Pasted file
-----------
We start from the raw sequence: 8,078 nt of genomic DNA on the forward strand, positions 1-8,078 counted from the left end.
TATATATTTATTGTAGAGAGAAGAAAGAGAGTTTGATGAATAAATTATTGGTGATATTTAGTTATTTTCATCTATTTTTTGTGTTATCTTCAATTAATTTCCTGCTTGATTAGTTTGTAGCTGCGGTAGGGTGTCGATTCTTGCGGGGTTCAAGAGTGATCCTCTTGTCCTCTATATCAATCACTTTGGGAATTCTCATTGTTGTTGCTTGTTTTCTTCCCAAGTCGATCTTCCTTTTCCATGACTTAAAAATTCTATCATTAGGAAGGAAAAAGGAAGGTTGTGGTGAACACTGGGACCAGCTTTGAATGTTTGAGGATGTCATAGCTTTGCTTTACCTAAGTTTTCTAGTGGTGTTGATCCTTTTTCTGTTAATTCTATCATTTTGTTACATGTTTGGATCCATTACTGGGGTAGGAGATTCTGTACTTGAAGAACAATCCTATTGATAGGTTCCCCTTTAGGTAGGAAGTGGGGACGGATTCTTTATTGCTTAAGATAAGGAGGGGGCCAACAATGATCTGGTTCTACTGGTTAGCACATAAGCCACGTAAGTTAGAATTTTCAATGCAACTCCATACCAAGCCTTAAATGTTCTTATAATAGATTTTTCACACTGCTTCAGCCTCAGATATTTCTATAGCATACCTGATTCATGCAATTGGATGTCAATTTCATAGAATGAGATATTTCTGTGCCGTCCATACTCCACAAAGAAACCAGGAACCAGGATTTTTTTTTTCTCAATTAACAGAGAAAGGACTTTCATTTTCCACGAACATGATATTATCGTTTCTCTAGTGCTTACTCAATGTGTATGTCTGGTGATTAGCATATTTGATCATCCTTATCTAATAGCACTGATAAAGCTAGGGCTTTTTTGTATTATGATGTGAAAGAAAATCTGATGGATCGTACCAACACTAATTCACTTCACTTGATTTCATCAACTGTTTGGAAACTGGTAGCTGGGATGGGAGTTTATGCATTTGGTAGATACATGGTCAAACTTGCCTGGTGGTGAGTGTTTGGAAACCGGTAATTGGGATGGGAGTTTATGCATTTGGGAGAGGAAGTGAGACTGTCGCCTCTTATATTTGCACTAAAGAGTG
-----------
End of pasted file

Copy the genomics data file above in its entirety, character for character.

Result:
We start from the raw sequence: 8,078 nt of genomic DNA on the forward strand, positions 1-8,078 counted from the left end.
TATATATTTATTGTAGAGAGAAGAAAGAGAGTTTGATGAATAAATTATTGGTGATATTTAGTTATTTTCATCTATTTTTTGTGTTATCTTCAATTAATTTCCTGCTTGATTAGTTTGTAGCTGCGGTAGGGTGTCGATTCTTGCGGGGTTCAAGAGTGATCCTCTTGTCCTCTATATCAATCACTTTGGGAATTCTCATTGTTGTTGCTTGTTTTCTTCCCAAGTCGATCTTCCTTTTCCATGACTTAAAAATTCTATCATTAGGAAGGAAAAAGGAAGGTTGTGGTGAACACTGGGACCAGCTTTGAATGTTTGAGGATGTCATAGCTTTGCTTTACCTAAGTTTTCTAGTGGTGTTGATCCTTTTTCTGTTAATTCTATCATTTTGTTACATGTTTGGATCCATTACTGGGGTAGGAGATTCTGTACTTGAAGAACAATCCTATTGATAGGTTCCCCTTTAGGTAGGAAGTGGGGACGGATTCTTTATTGCTTAAGATAAGGAGGGGGCCAACAATGATCTGGTTCTACTGGTTAGCACATAAGCCACGTAAGTTAGAATTTTCAATGCAACTCCATACCAAGCCTTAAATGTTCTTATAATAGATTTTTCACACTGCTTCAGCCTCAGATATTTCTATAGCATACCTGATTCATGCAATTGGATGTCAATTTCATAGAATGAGATATTTCTGTGCCGTCCATACTCCACAAAGAAACCAGGAACCAGGATTTTTTTTTTCTCAATTAACAGAGAAAGGACTTTCATTTTCCACGAACATGATATTATCGTTTCTCTAGTGCTTACTCAATGTGTATGTCTGGTGATTAGCATATTTGATCATCCTTATCTAATAGCACTGATAAAGCTAGGGCTTTTTTGTATTATGATGTGAAAGAAAATCTGATGGATCGTACCAACACTAATTCACTTCACTTGATTTCATCAACTGTTTGGAAACTGGTAGCTGGGATGGGAGTTTATGCATTTGGTAGATACATGGTCAAACTTGCCTGGTGGTGAGTGTTTGGAAACCGGTAATTGGGATGGGAGTTTATGCATTTGGGAGAGGAAGTGAGACTGTCGCCTCTTATATTTGCACTAAAGAGTG